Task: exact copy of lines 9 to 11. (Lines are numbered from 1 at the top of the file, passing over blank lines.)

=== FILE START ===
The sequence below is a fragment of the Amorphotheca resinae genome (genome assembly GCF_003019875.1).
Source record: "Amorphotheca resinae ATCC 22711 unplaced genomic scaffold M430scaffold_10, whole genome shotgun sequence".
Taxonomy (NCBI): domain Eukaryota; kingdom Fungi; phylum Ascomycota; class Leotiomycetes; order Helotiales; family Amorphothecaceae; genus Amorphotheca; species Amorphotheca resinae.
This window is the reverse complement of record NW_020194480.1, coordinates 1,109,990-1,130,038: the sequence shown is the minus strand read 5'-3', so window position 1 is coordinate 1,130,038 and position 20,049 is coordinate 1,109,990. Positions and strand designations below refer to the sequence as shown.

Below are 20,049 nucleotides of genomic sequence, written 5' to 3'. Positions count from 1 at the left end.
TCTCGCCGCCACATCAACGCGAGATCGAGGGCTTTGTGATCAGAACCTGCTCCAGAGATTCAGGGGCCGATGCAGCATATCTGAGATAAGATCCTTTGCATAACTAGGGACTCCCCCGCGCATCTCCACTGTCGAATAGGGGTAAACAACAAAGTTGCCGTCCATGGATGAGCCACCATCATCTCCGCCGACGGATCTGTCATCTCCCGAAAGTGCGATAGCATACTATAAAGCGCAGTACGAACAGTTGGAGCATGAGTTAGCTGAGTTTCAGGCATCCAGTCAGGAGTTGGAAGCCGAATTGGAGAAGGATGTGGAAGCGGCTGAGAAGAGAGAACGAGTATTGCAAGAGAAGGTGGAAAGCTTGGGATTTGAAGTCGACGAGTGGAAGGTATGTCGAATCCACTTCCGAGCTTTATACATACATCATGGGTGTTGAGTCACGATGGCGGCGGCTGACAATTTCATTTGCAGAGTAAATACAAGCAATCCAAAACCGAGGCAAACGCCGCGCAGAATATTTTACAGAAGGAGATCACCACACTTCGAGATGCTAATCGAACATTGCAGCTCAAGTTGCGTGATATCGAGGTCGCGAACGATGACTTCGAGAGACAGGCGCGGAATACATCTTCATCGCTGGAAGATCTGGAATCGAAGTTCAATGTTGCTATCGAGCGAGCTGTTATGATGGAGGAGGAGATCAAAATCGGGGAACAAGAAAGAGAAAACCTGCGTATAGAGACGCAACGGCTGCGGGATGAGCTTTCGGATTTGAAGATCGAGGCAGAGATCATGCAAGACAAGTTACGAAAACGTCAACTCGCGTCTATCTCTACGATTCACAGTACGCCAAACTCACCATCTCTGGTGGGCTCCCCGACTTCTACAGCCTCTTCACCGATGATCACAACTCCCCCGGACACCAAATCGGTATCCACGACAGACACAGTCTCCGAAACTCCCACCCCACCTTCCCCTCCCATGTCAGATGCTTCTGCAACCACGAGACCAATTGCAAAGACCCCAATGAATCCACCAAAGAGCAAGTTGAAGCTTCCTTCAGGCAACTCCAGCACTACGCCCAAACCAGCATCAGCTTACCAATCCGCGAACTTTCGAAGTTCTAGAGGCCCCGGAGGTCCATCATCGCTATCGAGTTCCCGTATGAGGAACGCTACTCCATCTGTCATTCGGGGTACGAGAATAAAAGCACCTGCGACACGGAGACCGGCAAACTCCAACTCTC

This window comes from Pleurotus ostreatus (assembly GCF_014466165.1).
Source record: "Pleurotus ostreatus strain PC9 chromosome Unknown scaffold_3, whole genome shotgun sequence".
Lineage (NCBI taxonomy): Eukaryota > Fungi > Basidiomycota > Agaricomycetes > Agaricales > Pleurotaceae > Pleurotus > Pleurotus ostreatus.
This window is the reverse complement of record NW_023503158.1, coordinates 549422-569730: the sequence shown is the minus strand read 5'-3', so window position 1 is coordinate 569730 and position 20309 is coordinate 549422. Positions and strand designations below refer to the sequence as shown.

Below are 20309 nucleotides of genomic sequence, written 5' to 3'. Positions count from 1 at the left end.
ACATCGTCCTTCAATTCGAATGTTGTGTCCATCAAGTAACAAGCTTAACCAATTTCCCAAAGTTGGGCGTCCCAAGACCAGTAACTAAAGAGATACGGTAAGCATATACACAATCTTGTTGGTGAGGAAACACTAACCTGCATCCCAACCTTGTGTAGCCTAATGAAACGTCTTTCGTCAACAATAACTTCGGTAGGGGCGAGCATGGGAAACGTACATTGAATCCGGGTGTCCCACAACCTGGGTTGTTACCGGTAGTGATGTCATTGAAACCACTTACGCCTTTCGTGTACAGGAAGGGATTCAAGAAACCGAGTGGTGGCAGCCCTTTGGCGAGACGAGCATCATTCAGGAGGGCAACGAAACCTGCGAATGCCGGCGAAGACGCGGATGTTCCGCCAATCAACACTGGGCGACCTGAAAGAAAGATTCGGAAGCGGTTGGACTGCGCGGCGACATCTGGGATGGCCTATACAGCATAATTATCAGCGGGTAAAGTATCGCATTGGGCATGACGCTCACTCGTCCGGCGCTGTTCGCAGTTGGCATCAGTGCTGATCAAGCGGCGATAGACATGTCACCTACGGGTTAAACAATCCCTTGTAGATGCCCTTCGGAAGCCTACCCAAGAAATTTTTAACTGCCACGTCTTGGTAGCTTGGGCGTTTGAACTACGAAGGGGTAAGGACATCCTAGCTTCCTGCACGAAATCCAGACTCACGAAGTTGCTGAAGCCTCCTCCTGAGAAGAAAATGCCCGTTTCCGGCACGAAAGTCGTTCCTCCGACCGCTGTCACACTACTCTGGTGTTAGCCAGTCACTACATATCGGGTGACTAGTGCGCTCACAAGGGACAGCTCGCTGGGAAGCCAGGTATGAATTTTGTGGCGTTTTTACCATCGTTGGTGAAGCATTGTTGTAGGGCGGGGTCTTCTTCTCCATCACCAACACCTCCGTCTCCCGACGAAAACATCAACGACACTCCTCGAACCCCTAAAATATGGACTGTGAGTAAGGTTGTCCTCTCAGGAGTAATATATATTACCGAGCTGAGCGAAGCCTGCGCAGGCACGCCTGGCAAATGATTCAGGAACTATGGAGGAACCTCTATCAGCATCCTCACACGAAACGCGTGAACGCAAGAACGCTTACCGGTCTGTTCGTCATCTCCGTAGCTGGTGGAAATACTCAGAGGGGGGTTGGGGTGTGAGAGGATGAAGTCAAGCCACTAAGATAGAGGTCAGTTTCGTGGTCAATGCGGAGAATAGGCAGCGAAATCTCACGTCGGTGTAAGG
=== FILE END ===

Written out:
Lineage (NCBI taxonomy): Eukaryota > Fungi > Basidiomycota > Agaricomycetes > Agaricales > Pleurotaceae > Pleurotus > Pleurotus ostreatus.
This window is the reverse complement of record NW_023503158.1, coordinates 549422-569730: the sequence shown is the minus strand read 5'-3', so window position 1 is coordinate 569730 and position 20309 is coordinate 549422. Positions and strand designations below refer to the sequence as shown.

Below are 20309 nucleotides of genomic sequence, written 5' to 3'. Positions count from 1 at the left end.